On Lymphoma Day, celebrate these research and treatment advances

September 14, 2015 | by Tami Dennis

lymphoma day awareness Here's the take-home message for World Lymphoma Awareness Day 2015: Treatment is improving.

The lymph system is an unheralded hero of the human body. A beautifully complex array of interconnected tissues, vessels and organs, it keeps fluid levels in check throughout the body while also fighting off infection and disease – filtering out viruses, bacteria and fungi, then destroying them. Cancers of this system are known as lymphoma, and City of Hope is committed to eradicating them.

The two main types of lymphoma are Hodgkin lymphoma and non-Hodgkin lymphoma. Because each type has many subtypes, prognosis and treatment vary depending on the specific disease and the individual patient. What doesn’t vary is the need for expertise.

As home to the Toni Stephenson Lymphoma Center, one of the biggest and most successful treatment centers in the nation, City of Hope is renowned for its ability to diagnose and treat all types of lymphoma. It has united the nation’s leading scientists and physicians in this effort, and together, these experts are improving treatment options for lymphoma patients today, even as they create new treatments – and cures – for lymphoma patients in the future.

Here, based on interviews with City of Hope experts Larry Kwak, M.D., the Tim Nesvig Lymphoma Research Fellow at City of Hope and director of the Toni Stephenson Lymphoma Center, and hematologist oncologist Robert W. Chen, M.D., are three of the latest developments against each of the two main types of lymphoma.

Hodgkin lymphoma:

  • A drug known as brentuximab vedotin. Approved by the Food and Drug Administration (FDA) a few years ago for relapsed/refractory Hodgkin lymphoma, this targeted therapy is highly effective with few side effects. Researchers are now conducting a variety of clinical trials of the drug in order to maximize its use.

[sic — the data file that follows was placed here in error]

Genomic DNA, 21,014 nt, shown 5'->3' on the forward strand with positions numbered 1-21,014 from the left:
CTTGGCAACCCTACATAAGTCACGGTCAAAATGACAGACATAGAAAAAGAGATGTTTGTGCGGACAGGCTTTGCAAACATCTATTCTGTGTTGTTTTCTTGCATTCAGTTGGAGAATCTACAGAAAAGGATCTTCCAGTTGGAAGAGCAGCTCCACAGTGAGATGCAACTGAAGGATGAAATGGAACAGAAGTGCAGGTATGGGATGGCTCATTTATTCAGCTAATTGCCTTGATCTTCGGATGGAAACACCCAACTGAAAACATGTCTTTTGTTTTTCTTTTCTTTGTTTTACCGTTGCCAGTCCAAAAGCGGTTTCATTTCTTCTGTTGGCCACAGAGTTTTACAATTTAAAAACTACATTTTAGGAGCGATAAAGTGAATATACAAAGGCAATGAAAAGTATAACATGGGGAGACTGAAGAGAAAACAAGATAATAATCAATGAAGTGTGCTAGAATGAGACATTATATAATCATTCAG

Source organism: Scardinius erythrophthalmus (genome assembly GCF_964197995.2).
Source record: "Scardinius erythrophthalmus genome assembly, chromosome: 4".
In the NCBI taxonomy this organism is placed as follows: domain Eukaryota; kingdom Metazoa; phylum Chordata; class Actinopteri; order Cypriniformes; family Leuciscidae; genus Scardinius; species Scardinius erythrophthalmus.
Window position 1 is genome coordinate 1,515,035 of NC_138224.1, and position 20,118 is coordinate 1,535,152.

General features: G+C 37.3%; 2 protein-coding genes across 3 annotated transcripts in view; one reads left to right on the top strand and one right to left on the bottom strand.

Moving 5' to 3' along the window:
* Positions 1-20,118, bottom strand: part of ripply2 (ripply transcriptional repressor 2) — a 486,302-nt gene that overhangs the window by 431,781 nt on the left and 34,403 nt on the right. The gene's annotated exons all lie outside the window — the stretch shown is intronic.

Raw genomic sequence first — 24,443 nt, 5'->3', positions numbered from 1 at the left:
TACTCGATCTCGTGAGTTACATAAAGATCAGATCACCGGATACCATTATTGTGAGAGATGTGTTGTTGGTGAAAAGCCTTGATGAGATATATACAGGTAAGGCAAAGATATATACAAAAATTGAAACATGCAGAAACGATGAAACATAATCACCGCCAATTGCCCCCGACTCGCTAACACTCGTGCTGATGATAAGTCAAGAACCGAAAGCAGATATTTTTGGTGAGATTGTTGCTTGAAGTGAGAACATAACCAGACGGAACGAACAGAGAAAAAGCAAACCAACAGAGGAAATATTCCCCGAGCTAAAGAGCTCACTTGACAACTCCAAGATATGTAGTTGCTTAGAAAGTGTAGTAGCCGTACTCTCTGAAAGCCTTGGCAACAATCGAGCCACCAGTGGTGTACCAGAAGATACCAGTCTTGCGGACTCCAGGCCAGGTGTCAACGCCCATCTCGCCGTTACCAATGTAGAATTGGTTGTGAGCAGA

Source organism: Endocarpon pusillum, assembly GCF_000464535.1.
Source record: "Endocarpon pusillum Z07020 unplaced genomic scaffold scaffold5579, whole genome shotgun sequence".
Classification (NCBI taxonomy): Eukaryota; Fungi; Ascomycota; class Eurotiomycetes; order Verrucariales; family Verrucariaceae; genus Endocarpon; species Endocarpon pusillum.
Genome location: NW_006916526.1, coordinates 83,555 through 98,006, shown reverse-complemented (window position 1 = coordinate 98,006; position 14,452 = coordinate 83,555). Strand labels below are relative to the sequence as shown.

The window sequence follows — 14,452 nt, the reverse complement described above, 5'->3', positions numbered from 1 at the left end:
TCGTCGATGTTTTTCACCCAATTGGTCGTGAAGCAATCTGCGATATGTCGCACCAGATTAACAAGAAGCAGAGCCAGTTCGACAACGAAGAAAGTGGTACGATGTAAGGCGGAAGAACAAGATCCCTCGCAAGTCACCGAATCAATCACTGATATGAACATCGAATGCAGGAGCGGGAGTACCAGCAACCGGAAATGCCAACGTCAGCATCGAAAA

• A new class of drugs called PD-1 and PD-L1 inhibitors. These drugs enhance the patient’s own immune system, with limited toxicity. Again, clinical trials are underway.
  • Another class of drugs called PI3K inhibitors. This type of drug blocks an enzyme that cancer cells need and is showing promise against Hodgkin lymphoma.
Non-Hodgkin lymphoma:
  • The drug ibrutinib. Known as a BTK inhibitor, this drug has received FDA approval for treatment of relapsed/refractory mantle cell lymphoma. It also is showing extreme promise either alone or in combination with other drugs in specific subtypes of B cell lymphoma.
  • Immune-based therapy. Several drugs are focused on enhancing the patients’ own immune system to fight their lymphomas for them, with various PD-1 and PD-L1 inhibitors currently undergoing clinical trials. Also, CAR-T cell therapy is a way to take the patient’s own immune T cells and engineer them in the laboratory to recognize lymphoma cells through tumor-specific antigens. It is also currently undergoing clinical trials.
  • The drug idelasib. One of the PI3K inhibitors, it is showing promise against B cell lymphomas and other types of lymphomas.
Suffice to say, treatment has improved – and is still improving.

“We understand the molecular biology behind lymphoma and the subtypes of lymphomas much better today as compared to 10 years ago,” Chen said. “Because we can identify specific markers associated with subtypes of lymphomas, and specific targets to use to kill cancer cells, we are able to make new drugs that are truly targeted. In general, lymphoma treatment is very well-tolerated and highly effective.”

Treatment is especially effective at City of Hope, where patients with both non-Hodgkin and Hodgkin lymphoma benefit from physicians’ and scientists’ internally known expertise, from the use of gold-standard therapies and from access to the most promising clinical trials.

“We have a dedicated group of clinicians, researchers and administrators all working together to develop new and better treatment for lymphoma,” said Kwak, also associate director for developmental therapeutics and translational research for the cancer center.

That dedication gets results.

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Learn more about lymphoma research and treatment at City of Hope's Toni Stephenson Lymphoma Center.

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Learn more about becoming a patient or getting a second opinion at City of Hope by visiting our website or by calling 800-826-HOPE (4673). You may also request a new patient appointment online. City of Hope staff will explain what's required for a consult at City of Hope and help you determine, before you come in, whether or not your insurance will pay for the appointment.

Categories : Research

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